Stepgrandparents are much more important in the blended family system than they – or we – may realize.”
– Artlip, Artlip & Saltzman (1993, p. 174)

Most newlyweds don’t give a whole lot of thought to the issue of grandparents when forming their stepfamily. Yet grandparents can throw just as many wrinkles into the situation as your partner’s ex. Some grandparents may have liked the original union and thought it was a mistake to divorce, and therefore they punish you by rejecting you and your children. If grandparents are not on board, they can make things difficult for everyone.

The good news is that 55% of respondents felt that their mothers/fathers had treated biological grandchildren and step grandchildren fairly equally. Yet a more revealing statistic emerged when comparing successful blended families to unsuccessful ones. In successful stepfamilies, 67% reported equal treatment by grandparents. In those with ongoing problems, only 33% of grandparents were seen as fair. (ibid)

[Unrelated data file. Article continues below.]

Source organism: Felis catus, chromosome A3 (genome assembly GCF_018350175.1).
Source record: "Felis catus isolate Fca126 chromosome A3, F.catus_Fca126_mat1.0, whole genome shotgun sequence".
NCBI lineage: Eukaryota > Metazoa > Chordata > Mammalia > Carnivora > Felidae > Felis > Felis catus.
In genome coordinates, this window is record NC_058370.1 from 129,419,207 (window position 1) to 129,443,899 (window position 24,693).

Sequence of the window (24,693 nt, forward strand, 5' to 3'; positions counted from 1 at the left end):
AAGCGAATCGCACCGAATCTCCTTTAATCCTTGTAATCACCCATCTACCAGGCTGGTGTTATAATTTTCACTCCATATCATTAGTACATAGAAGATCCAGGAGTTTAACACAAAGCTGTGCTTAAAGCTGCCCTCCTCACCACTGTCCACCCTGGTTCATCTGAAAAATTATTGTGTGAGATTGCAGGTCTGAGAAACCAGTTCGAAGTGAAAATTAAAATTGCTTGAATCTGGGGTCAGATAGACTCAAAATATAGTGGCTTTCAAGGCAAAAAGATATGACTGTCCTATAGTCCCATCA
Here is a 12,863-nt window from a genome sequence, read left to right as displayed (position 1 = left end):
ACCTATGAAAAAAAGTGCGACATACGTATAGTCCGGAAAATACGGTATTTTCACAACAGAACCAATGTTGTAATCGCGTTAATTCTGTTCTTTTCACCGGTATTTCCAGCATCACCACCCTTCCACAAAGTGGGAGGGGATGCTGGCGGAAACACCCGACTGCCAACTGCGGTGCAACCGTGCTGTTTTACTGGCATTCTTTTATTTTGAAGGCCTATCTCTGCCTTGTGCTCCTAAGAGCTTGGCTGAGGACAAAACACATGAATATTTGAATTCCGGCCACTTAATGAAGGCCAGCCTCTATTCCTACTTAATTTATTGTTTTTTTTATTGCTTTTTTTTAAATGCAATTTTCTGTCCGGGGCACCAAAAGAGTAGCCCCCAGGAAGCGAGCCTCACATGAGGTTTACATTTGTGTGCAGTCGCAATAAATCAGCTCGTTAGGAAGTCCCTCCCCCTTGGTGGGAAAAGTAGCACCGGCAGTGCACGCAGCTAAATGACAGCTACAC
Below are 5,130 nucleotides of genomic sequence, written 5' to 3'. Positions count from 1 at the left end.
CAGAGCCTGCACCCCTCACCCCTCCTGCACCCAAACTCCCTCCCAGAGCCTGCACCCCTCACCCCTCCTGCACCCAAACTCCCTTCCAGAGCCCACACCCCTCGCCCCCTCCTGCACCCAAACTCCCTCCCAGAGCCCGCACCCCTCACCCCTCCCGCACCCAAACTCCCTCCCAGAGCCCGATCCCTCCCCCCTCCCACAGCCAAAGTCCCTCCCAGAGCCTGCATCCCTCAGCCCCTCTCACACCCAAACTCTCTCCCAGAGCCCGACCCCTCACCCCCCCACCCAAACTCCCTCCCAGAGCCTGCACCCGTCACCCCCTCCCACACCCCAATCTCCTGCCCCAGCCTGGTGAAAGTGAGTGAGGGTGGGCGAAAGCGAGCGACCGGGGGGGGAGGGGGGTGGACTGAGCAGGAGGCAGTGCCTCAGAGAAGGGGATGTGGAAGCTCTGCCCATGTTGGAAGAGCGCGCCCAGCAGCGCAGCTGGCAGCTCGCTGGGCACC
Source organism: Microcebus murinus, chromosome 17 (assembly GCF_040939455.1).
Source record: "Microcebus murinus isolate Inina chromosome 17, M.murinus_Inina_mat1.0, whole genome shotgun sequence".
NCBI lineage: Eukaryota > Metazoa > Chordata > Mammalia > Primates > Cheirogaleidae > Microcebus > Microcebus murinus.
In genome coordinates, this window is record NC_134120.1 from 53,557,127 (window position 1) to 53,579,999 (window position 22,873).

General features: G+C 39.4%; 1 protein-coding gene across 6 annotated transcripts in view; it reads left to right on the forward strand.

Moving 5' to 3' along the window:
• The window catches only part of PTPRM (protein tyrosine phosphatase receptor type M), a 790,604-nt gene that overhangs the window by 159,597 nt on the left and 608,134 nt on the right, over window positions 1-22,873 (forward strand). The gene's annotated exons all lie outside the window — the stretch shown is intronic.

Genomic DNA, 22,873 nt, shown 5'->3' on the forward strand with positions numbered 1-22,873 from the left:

Getting grandparents on board

  • Make it a point to introduce grandparents to both the stepparent and stepkids so that they can get to know each other. Try to arrange for some one on one time between stepkids and their grandparents.

 

  • Keep in mind that many grandparents simply may not know how to respond to this situation. Even those that want to get involved may not think it’s their place to do so. Be sure to invite them into your children’s lives and outline what you hope/expect of them.

 

  • If they are new to grandparenting, and especially if you have small children, go over basic safety aspects and childproofing tips. Since it’s been a long time since they’ve had little kids around, this is something many grandparents need a refresher on.